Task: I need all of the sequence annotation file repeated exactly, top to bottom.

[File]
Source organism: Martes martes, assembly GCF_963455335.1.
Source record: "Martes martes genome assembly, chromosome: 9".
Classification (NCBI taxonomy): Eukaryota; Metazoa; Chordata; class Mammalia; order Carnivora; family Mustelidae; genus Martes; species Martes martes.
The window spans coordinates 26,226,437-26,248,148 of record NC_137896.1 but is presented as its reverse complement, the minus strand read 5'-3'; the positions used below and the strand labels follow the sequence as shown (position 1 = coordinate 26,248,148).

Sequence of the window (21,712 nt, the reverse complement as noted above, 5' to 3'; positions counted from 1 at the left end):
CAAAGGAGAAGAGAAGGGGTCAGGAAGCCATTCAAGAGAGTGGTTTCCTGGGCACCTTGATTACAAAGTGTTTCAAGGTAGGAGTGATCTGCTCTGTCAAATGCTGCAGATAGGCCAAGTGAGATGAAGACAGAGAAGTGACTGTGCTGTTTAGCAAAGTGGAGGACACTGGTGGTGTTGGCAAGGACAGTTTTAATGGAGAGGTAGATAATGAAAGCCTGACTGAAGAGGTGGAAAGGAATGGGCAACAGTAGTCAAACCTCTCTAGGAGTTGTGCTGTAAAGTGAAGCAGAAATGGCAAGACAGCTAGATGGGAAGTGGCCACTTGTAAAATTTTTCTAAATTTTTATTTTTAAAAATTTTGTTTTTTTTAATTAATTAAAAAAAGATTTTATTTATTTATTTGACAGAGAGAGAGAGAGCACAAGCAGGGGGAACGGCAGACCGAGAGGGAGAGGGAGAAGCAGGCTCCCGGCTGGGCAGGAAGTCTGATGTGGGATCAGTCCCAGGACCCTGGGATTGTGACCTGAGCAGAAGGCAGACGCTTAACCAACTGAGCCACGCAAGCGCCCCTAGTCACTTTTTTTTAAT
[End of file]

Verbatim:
Source organism: Martes martes, assembly GCF_963455335.1.
Source record: "Martes martes genome assembly, chromosome: 9".
Classification (NCBI taxonomy): Eukaryota; Metazoa; Chordata; class Mammalia; order Carnivora; family Mustelidae; genus Martes; species Martes martes.
The window spans coordinates 26,226,437-26,248,148 of record NC_137896.1 but is presented as its reverse complement, the minus strand read 5'-3'; the positions used below and the strand labels follow the sequence as shown (position 1 = coordinate 26,248,148).

Sequence of the window (21,712 nt, the reverse complement as noted above, 5' to 3'; positions counted from 1 at the left end):
CAAAGGAGAAGAGAAGGGGTCAGGAAGCCATTCAAGAGAGTGGTTTCCTGGGCACCTTGATTACAAAGTGTTTCAAGGTAGGAGTGATCTGCTCTGTCAAATGCTGCAGATAGGCCAAGTGAGATGAAGACAGAGAAGTGACTGTGCTGTTTAGCAAAGTGGAGGACACTGGTGGTGTTGGCAAGGACAGTTTTAATGGAGAGGTAGATAATGAAAGCCTGACTGAAGAGGTGGAAAGGAATGGGCAACAGTAGTCAAACCTCTCTAGGAGTTGTGCTGTAAAGTGAAGCAGAAATGGCAAGACAGCTAGATGGGAAGTGGCCACTTGTAAAATTTTTCTAAATTTTTATTTTTAAAAATTTTGTTTTTTTTAATTAATTAAAAAAAGATTTTATTTATTTATTTGACAGAGAGAGAGAGAGCACAAGCAGGGGGAACGGCAGACCGAGAGGGAGAGGGAGAAGCAGGCTCCCGGCTGGGCAGGAAGTCTGATGTGGGATCAGTCCCAGGACCCTGGGATTGTGACCTGAGCAGAAGGCAGACGCTTAACCAACTGAGCCACGCAAGCGCCCCTAGTCACTTTTTTTTAAT